• F04B43/02Machines, pumps, or pumping installations having flexible working members having plate-like flexible members, e.g. diaphragms
    • F04B43/04Pumps having electric drive
    • F04B43/043Micropumps
    • F04B43/046Micropumps with piezo-electric drive
    • FMECHANICAL ENGINEERING; LIGHTING; HEATING; WEAPONS; BLASTING
    • F04POSITIVE - DISPLACEMENT MACHINES FOR LIQUIDS; PUMPS FOR LIQUIDS OR ELASTIC FLUIDS
    • F04BPOSITIVE-DISPLACEMENT MACHINES FOR LIQUIDS; PUMPS
    • F04B49/00Control, e.g. of pump delivery, or pump pressure of, or safety measures for, machines, pumps, or pumping installations, not otherwise provided for, or of interest apart from, groups F04B1/00 - F04B47/00
    • F04B49/06Control using electricity
    • F04B49/065Control using electricity and making use of computers
    • GPHYSICS
    • G01MEASURING; TESTING
    • G01KMEASURING TEMPERATURE; MEASURING QUANTITY OF HEAT; THERMALLY-SENSITIVE ELEMENTS NOT OTHERWISE PROVIDED FOR
    • G01K17/00Measuring quantity of heat
    • G01K17/006Microcalorimeters, e.g. using silicon microstructures
    • GPHYSICS
    • G01MEASURING; TESTING
    • G01NINVESTIGATING OR ANALYSING MATERIALS BY DETERMINING THEIR CHEMICAL OR PHYSICAL PROPERTIES
    • G01N33/00Investigating or analysing materials by specific methods not covered by groups G01N1/00 - G01N31/00
    • G01N33/48Biological material, e.g. blood, urine; Haemocytometers
    • GPHYSICS
    • G01MEASURING; TESTING
    • G01NINVESTIGATING OR ANALYSING MATERIALS BY DETERMINING THEIR CHEMICAL OR PHYSICAL PROPERTIES
    • G01N35/00Automatic analysis not limited to methods or materials provided for in any single one of groups G01N1/00 - G01N33/00; Handling materials therefor
    • GPHYSICS
    • G01MEASURING; TESTING
    • G01NINVESTIGATING OR ANALYSING MATERIALS BY DETERMINING THEIR CHEMICAL OR PHYSICAL PROPERTIES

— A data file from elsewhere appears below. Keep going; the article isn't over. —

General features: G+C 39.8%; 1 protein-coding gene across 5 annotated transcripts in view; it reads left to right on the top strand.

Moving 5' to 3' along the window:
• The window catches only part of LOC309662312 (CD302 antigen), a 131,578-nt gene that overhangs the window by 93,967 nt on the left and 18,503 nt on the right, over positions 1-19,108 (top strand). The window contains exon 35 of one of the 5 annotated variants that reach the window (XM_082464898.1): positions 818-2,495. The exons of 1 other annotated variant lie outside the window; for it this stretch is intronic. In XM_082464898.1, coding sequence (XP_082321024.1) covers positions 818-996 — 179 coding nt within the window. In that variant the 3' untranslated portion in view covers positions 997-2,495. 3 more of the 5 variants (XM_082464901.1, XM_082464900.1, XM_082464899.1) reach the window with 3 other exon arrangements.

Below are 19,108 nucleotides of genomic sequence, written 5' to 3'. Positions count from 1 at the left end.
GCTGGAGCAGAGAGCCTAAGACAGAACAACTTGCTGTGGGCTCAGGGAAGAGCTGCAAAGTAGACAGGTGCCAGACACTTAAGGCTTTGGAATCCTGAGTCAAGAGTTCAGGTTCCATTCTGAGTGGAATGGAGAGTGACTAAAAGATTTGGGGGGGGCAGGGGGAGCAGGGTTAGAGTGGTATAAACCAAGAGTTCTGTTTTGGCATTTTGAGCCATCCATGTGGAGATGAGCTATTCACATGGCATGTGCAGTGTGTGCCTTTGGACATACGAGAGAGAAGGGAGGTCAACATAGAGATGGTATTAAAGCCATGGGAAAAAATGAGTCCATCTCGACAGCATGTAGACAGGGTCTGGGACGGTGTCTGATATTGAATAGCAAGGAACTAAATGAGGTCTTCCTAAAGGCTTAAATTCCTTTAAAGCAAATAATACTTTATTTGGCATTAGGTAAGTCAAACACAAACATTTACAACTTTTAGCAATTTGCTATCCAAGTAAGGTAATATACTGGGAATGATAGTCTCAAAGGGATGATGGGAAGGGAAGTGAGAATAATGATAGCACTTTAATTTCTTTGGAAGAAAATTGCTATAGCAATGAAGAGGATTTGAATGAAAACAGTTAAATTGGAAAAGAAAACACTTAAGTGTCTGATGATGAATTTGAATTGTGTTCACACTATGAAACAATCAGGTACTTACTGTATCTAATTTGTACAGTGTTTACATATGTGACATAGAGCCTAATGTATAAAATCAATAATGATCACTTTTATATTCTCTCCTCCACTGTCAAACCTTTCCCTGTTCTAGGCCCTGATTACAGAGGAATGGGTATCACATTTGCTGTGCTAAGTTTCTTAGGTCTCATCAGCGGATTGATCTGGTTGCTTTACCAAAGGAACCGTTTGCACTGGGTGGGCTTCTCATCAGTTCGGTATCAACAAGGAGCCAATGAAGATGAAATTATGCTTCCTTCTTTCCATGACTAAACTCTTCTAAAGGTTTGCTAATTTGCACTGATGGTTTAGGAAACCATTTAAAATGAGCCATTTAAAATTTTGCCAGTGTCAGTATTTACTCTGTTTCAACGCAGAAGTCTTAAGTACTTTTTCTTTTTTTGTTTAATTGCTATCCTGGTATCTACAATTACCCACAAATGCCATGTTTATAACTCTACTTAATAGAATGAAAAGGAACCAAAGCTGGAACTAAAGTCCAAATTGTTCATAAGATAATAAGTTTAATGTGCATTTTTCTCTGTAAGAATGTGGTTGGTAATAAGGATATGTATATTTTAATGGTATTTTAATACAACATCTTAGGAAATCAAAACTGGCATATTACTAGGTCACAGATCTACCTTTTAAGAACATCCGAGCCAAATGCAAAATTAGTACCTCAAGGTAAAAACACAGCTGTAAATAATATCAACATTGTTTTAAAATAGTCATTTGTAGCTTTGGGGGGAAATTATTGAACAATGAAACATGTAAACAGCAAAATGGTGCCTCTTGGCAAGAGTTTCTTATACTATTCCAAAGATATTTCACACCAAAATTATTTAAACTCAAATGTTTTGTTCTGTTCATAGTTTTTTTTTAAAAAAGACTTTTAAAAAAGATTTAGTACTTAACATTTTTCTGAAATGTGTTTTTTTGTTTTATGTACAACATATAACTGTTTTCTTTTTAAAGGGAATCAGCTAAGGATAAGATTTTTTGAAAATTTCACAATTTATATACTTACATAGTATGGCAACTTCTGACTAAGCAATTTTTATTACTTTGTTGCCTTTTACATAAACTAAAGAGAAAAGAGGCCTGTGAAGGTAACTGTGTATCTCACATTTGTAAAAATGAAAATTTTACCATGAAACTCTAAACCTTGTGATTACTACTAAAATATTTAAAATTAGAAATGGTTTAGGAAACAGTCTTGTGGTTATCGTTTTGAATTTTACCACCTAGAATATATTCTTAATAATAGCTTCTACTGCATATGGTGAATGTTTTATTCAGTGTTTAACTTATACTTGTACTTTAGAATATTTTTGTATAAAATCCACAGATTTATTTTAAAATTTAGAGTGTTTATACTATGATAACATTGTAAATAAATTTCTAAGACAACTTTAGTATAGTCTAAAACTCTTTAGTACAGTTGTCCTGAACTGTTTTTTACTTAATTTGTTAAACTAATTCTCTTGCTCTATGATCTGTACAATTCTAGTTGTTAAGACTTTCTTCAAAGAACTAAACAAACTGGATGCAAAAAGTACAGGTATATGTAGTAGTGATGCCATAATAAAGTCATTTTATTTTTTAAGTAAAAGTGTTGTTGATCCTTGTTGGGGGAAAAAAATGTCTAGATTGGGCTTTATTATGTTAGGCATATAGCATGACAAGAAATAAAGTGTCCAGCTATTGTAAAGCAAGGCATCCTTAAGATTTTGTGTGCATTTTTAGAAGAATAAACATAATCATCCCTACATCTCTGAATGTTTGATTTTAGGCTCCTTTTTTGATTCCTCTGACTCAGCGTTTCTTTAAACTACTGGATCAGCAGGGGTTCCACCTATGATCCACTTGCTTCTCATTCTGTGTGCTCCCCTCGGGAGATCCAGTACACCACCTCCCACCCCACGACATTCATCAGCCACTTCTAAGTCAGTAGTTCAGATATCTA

• G01N35/00Automatic analysis not limited to methods or materials provided for in any single one of groups G01N1/00 - G01N33/00; Handling materials therefor
    • G01N35/08Automatic analysis not limited to methods or materials provided for in any single one of groups G01N1/00 - G01N33/00; Handling materials therefor using a stream of discrete samples flowing along a tube system, e.g. flow injection analysis
    • GPHYSICS
    • G01MEASURING; TESTING
    • G01NINVESTIGATING OR ANALYSING MATERIALS BY DETERMINING THEIR CHEMICAL OR PHYSICAL PROPERTIES
    • G01N35/00Automatic analysis not limited to methods or materials provided for in any single one of groups G01N1/00 - G01N33/00; Handling materials therefor
    • G01N35/10Devices for transferring samples or any liquids to, in, or from, the analysis apparatus, e.g. suction devices, injection devices
    • BPERFORMING OPERATIONS; TRANSPORTING
    • B41PRINTING; LINING MACHINES; TYPEWRITERS; STAMPS
    • B41JTYPEWRITERS; SELECTIVE PRINTING MECHANISMS, e.g. INK-JET PRINTERS, THERMAL PRINTERS, i.e. MECHANISMS PRINTING OTHERWISE THAN FROM A FORME; CORRECTION OF TYPOGRAPHICAL ERRORS
    • B41J2/00Typewriters or selective printing mechanisms characterised by the printing or marking process for which they are designed
    • B41J2/005Typewriters or selective printing mechanisms characterised by the printing or marking process for which they are designed characterised by bringing liquid or particles selectively into contact with a printing material
    • B41J2/01Ink jet
    • B41J2/135Nozzles
    • B41J2/14Structure thereof only for on-demand ink jet heads
    • B41J2002/14467Multiple feed channels per ink chamber
    • BPERFORMING OPERATIONS; TRANSPORTING
    • B41PRINTING; LINING MACHINES; TYPEWRITERS; STAMPS
    • B41JTYPEWRITERS; SELECTIVE PRINTING MECHANISMS, e.g. INK-JET PRINTERS, THERMAL PRINTERS, i.e. MECHANISMS PRINTING OTHERWISE THAN FROM A FORME; CORRECTION OF TYPOGRAPHICAL ERRORS
    • B41J2202/00Embodiments of or processes related to ink-jet or thermal heads
    • B41J2202/01Embodiments of or processes related to ink-jet heads
    • B41J2202/12Embodiments of or processes related to ink-jet heads with ink circulating through the whole print head

Description

  A fluid ejecting apparatus in an ink jet printer ejects fluid droplets (ink droplets) on a drop-on-demand basis. An ink jet printer forms an image by ejecting ink droplets through a plurality of nozzles onto a print medium such as a piece of paper. The nozzles are typically arranged in an array of one or more to eject the ink drops from the nozzles in the proper order as the print head and the print medium move relative to each other to the print medium. Characters and other images are printed. In one particular example, a thermal ink jet printhead ejects droplets from a nozzle by passing a current through a heating element to generate heat and vaporize only a portion of the fluid in a firing chamber. To do. In another example, a piezoelectric inkjet printhead uses a piezoelectric material actuator to generate pressure pulses that push ink drops out of the nozzle.